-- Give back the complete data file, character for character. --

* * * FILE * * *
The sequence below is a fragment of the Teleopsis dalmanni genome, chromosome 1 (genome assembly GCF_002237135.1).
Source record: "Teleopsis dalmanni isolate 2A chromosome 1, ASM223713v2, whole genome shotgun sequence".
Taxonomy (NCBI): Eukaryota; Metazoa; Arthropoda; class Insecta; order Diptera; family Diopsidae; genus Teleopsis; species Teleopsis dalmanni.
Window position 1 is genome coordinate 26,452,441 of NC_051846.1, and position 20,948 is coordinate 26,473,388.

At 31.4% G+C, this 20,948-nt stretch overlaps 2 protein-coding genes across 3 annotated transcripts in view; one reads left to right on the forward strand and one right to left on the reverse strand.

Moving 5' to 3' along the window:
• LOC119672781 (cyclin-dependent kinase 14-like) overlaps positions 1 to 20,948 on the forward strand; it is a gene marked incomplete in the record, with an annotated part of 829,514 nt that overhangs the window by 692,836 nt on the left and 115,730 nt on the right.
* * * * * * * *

The sequence below is a fragment of the Teleopsis dalmanni genome, chromosome 1 (genome assembly GCF_002237135.1).
Source record: "Teleopsis dalmanni isolate 2A chromosome 1, ASM223713v2, whole genome shotgun sequence".
Taxonomy (NCBI): Eukaryota; Metazoa; Arthropoda; class Insecta; order Diptera; family Diopsidae; genus Teleopsis; species Teleopsis dalmanni.
Window position 1 is genome coordinate 26,452,441 of NC_051846.1, and position 20,948 is coordinate 26,473,388.

At 31.4% G+C, this 20,948-nt stretch overlaps 2 protein-coding genes across 3 annotated transcripts in view; one reads left to right on the forward strand and one right to left on the reverse strand.

Moving 5' to 3' along the window:
• LOC119672781 (cyclin-dependent kinase 14-like) overlaps positions 1 to 20,948 on the forward strand; it is a gene marked incomplete in the record, with an annotated part of 829,514 nt that overhangs the window by 692,836 nt on the left and 115,730 nt on the right.